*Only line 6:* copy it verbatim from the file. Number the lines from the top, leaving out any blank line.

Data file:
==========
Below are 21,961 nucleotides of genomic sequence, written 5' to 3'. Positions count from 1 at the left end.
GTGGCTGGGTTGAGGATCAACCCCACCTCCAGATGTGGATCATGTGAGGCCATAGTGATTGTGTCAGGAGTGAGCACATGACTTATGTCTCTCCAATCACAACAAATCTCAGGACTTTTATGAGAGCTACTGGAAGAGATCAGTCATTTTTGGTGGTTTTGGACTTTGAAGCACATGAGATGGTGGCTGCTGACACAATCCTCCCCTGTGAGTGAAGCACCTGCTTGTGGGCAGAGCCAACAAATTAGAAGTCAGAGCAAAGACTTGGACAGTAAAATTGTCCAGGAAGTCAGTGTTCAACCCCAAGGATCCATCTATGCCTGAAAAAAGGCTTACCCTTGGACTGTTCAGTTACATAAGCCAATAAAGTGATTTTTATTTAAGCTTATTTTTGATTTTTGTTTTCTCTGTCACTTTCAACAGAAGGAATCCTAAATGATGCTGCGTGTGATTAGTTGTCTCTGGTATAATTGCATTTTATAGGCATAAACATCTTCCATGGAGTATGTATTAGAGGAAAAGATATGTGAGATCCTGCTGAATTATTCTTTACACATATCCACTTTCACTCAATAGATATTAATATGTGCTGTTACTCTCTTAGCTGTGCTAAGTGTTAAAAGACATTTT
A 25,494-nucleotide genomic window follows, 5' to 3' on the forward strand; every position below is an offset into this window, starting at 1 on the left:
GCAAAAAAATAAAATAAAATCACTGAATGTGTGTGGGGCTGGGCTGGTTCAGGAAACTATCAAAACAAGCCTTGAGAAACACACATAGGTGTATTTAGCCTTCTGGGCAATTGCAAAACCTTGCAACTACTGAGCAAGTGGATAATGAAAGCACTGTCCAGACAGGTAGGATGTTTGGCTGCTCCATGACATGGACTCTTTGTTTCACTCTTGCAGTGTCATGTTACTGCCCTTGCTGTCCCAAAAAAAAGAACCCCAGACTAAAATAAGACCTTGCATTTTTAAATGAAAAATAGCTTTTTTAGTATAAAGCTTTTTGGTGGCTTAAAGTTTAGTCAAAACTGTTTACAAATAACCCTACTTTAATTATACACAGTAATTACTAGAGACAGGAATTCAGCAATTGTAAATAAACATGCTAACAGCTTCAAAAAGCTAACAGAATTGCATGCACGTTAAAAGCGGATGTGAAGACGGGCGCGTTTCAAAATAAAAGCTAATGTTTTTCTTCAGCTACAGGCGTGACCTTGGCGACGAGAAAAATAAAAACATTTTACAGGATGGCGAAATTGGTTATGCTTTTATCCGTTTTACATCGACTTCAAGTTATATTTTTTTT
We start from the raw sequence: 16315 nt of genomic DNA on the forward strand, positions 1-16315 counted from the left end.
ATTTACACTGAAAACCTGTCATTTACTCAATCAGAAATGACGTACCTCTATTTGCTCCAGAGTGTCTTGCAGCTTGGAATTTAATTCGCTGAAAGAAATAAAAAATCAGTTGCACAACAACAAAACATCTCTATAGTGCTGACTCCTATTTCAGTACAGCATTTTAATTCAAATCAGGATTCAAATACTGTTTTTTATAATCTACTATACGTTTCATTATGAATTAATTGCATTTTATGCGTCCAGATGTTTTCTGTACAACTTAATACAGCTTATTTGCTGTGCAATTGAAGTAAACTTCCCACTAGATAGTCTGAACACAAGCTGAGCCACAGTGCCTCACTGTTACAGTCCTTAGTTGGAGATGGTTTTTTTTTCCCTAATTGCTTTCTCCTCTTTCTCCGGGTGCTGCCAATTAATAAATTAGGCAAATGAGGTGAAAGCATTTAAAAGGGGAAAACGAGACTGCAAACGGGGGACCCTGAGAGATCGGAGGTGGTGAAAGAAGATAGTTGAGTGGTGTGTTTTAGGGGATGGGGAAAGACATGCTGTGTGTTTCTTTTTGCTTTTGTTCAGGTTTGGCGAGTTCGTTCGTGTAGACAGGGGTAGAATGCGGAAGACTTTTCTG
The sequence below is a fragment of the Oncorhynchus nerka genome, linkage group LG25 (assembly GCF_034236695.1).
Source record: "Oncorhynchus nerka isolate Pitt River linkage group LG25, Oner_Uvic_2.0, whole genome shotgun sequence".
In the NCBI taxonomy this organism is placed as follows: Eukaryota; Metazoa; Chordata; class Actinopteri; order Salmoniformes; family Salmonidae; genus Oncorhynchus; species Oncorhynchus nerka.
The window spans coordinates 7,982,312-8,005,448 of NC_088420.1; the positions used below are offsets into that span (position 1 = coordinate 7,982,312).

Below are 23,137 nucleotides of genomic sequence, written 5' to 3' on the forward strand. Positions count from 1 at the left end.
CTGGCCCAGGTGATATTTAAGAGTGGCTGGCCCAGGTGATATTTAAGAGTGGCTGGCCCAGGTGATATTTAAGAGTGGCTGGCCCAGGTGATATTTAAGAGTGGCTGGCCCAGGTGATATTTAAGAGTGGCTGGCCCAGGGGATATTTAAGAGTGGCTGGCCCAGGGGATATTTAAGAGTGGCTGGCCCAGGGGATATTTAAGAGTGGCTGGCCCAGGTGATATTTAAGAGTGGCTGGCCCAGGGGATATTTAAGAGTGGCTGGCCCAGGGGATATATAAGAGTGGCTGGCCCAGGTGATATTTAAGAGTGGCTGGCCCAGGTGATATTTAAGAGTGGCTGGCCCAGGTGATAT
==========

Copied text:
ATTTACACTGAAAACCTGTCATTTACTCAATCAGAAATGACGTACCTCTATTTGCTCCAGAGTGTCTTGCAGCTTGGAATTTAATTCGCTGAAAGAAATAAAAAATCAGTTGCACAACAACAAAACATCTCTATAGTGCTGACTCCTATTTCAGTACAGCATTTTAATTCAAATCAGGATTCAAATACTGTTTTTTATAATCTACTATACGTTTCATTATGAATTAATTGCATTTTATGCGTCCAGATGTTTTCTGTACAACTTAATACAGCTTATTTGCTGTGCAATTGAAGTAAACTTCCCACTAGATAGTCTGAACACAAGCTGAGCCACAGTGCCTCACTGTTACAGTCCTTAGTTGGAGATGGTTTTTTTTTCCCTAATTGCTTTCTCCTCTTTCTCCGGGTGCTGCCAATTAATAAATTAGGCAAATGAGGTGAAAGCATTTAAAAGGGGAAAACGAGACTGCAAACGGGGGACCCTGAGAGATCGGAGGTGGTGAAAGAAGATAGTTGAGTGGTGTGTTTTAGGGGATGGGGAAAGACATGCTGTGTGTTTCTTTTTGCTTTTGTTCAGGTTTGGCGAGTTCGTTCGTGTAGACAGGGGTAGAATGCGGAAGACTTTTCTG